- زمان مطالعه 10 دقیقه
- سطح ساده
دانلود اپلیکیشن «زیبوک»
این فصل را میتوانید به بهترین شکل و با امکانات عالی در اپلیکیشن «زیبوک» بخوانید
متن انگلیسی فصل
From England to Tahiti
It was a cold day in December, 1787. There was a strong wind and a green sea. Three men and a boy stood on the deck of the little ship, HMS Bounty. Behind them, on the land, were some hills and small white houses. The ship moved slowly out to sea.
The boy, Peter Heywood, was fourteen years old. He was a young officer, and he was happy and excited.
‘England looks very small, Mr Christian,’ he said. Fletcher Christian smiled at him. Christian was a tall young man with black hair and a long tired face. ‘England is small,’ he said. ‘But we’re going to some much smaller islands. Tahiti. The Friendly Islands. They’re small, but they’re very warm and beautiful.’
A sailor, John Adams, laughed. ‘That’s right, Mr Christian, sir,’ he said.
‘Good food, warm sun, blue skies - and hot, beautiful women, too! I want-‘
‘Be quiet, man!’ someone shouted. Christian and Hey wood looked behind them. They saw the captain, William Bligh. He was a small man with brown hair. Christian knew Bligh well; they were friends. But Bligh was a captain now, so things were different. The Bounty was his first ship, and it was very important to him.
‘Don’t talk about women on my ship, Adams!’ he said angrily. ‘Be quiet, and sail this ship! Do you hear?’
‘Yes, sir,’ said Adams quietly.
‘Now, listen to me, Mr Christian. And you, too, Mr Heywood.’ Bligh stood very near them, but he didn’t speak quietly. All the sailors could hear him. ‘I’m the captain of this ship-remember that! We’re going thirty thousand kilometres through bad weather and very bad seas, and I don’t want any accidents. You are officers, so you don’t talk to sailors about women or drink, or anything! You must work hard, and your sailors must work hard, too. Do you understand me, Mr Christian?’
‘Yes, sir,’ said Christian. But he didn’t look happy.
‘Good. And you, Mr Heywood?’
‘Yes, sir.’ The boy looked at Bligh, afraid. Then Bligh smiled.
‘Is this your first time at sea, boy?’
‘Well, you must work hard, and listen to me. One day, perhaps, you can be a captain too. Would you like that?’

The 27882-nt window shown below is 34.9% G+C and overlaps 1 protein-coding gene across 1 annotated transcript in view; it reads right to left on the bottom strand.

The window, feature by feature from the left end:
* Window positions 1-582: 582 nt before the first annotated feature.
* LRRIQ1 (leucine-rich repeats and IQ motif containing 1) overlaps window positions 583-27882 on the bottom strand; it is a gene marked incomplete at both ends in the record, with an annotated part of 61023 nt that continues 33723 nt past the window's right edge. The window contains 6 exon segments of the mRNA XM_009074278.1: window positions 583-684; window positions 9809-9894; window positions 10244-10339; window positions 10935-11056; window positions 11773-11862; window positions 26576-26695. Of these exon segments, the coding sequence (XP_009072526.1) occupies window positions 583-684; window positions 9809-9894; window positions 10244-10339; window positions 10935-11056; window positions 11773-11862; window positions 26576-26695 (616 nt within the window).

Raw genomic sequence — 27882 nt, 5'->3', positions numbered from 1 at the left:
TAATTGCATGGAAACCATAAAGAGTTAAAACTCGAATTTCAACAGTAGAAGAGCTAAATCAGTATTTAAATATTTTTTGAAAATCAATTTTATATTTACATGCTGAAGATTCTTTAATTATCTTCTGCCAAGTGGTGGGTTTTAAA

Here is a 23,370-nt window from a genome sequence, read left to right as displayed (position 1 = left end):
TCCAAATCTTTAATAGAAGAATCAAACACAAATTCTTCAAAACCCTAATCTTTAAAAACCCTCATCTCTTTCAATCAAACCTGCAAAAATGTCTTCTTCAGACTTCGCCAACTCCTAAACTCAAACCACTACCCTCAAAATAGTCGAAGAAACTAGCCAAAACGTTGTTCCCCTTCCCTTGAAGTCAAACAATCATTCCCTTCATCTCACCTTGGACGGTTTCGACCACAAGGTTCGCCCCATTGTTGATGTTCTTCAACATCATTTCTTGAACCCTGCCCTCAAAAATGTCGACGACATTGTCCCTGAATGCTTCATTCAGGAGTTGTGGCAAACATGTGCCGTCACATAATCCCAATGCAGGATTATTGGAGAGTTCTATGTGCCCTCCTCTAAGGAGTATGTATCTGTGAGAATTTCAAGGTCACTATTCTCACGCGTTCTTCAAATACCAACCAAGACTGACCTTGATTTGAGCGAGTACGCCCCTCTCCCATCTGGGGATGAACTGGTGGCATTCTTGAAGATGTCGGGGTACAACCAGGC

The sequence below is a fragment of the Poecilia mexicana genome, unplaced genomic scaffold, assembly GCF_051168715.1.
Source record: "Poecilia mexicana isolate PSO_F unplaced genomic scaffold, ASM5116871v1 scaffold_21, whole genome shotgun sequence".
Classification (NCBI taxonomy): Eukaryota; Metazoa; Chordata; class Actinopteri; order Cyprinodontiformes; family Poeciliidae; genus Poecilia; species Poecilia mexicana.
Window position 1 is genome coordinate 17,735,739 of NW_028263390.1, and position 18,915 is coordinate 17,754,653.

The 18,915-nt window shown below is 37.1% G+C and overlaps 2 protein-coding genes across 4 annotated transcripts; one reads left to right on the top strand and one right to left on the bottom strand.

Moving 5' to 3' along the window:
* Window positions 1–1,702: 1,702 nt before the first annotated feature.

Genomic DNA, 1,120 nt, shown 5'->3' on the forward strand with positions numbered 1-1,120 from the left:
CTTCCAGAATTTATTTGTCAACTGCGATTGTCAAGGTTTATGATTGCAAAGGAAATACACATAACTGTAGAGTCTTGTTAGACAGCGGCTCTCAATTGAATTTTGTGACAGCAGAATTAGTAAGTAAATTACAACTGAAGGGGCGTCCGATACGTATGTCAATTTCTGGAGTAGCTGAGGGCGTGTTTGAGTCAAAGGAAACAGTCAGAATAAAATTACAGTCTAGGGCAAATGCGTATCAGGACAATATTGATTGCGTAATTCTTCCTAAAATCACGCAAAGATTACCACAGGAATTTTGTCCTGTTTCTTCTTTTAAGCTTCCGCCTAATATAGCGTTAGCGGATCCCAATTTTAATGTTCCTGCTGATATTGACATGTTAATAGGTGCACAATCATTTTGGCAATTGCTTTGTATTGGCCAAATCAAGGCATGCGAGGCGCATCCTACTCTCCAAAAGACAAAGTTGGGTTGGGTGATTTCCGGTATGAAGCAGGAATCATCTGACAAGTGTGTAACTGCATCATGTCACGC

‘Yes, sir, of course.’ Peter Heywood smiled.
‘Right then. Mr Christian! Look at those men there - they aren’t working! Run and talk to them, quickly!’
Bligh smiled again at Heywood. ‘In a happy ship, the men must work hard, but the officers must work harder. Do you understand, boy?’
The Bounty sailed south across the Atlantic. For ten days they were in a storm near Cape Horn, but they could not sail west because of the strong west wind. So they sailed east to South Africa, Tasmania, and Tahiti.
There were thirty-three sailors on the Bounty, and eleven officers. Bligh was the captain, Christian was his second officer. The ship was often wet and cold, but no one was ill. Once Bligh gave the sailors some apples, but they would not eat them because they were old and bad. Bligh was very angry.
‘Damn you men!’ he shouted. ‘Apples are good for you! You eat them, I say!’
On 26 October 1788 the Bounty arrived at Tahiti. The islanders came to the ship in big canoes with food. The King of Tahiti, Otoo, was friendly. Bligh went to Otoo’s house, and gave him things from the King of England.
‘Thank you, Captain,’ Otoo said. ‘You are welcome here. I must give the King of England something, too. But he’s a rich man. What would he like? Do you know?’
Bligh smiled. It was an important question. ‘My King is very rich, Otoo,’ he said. ‘But we don’t have any breadfruit trees in England. My King would like some, for his people in Jamaica. Can I take some on my ship?’
Otoo laughed. ‘Of course,’ he said. ‘That’s easy! Take lots of them. My people can help you.’
The Bounty stayed at Tahiti for five months, and by March there were a thousand breadfruit trees on the ship. Tahitian children played on the ship, and in the evenings the sailors danced and sang with the women.
One morning, some sailors and Tahitian women took a ship’s boat to a different island. Bligh was very angry. When the sailors came back, he put chains on their legs. Then he shouted at his officers and men. ‘You men must stay away from these women!’ he said. ‘You must all listen to me, and work hard for me and the King!’
Some officers kept pigs on the ship. Sometimes Bligh took the pigs from his officers. ‘I’m giving this food to the sailors,’ he said. ‘They need it, not you!’
April 4th was the Bounty’s last day in Tahiti. The ship was full of food and people - Otoo and his family, all the sailors and their Tahitian friends. But nobody sang or danced. Everyone was quiet and sad.
Peter Hey wood saw John Adams with a Tahitian woman. She cried, and he talked to her for the last time. Then she got into a canoe and went back to the island. Peter stood near him, sadly. The sun went down in the west.
‘Mr Christian?’ shouted Captain Bligh. ‘Are all the Tahitians off the ship?’
‘Yes, sir,’ Christian answered.
‘Good. Then we sail for Jamaica, and then back to old England!’ He looked at Peter. ‘Don’t stand there, boy! Get to work! Look at all our beautiful breadfruit trees! King George is going to be very happy about them!’
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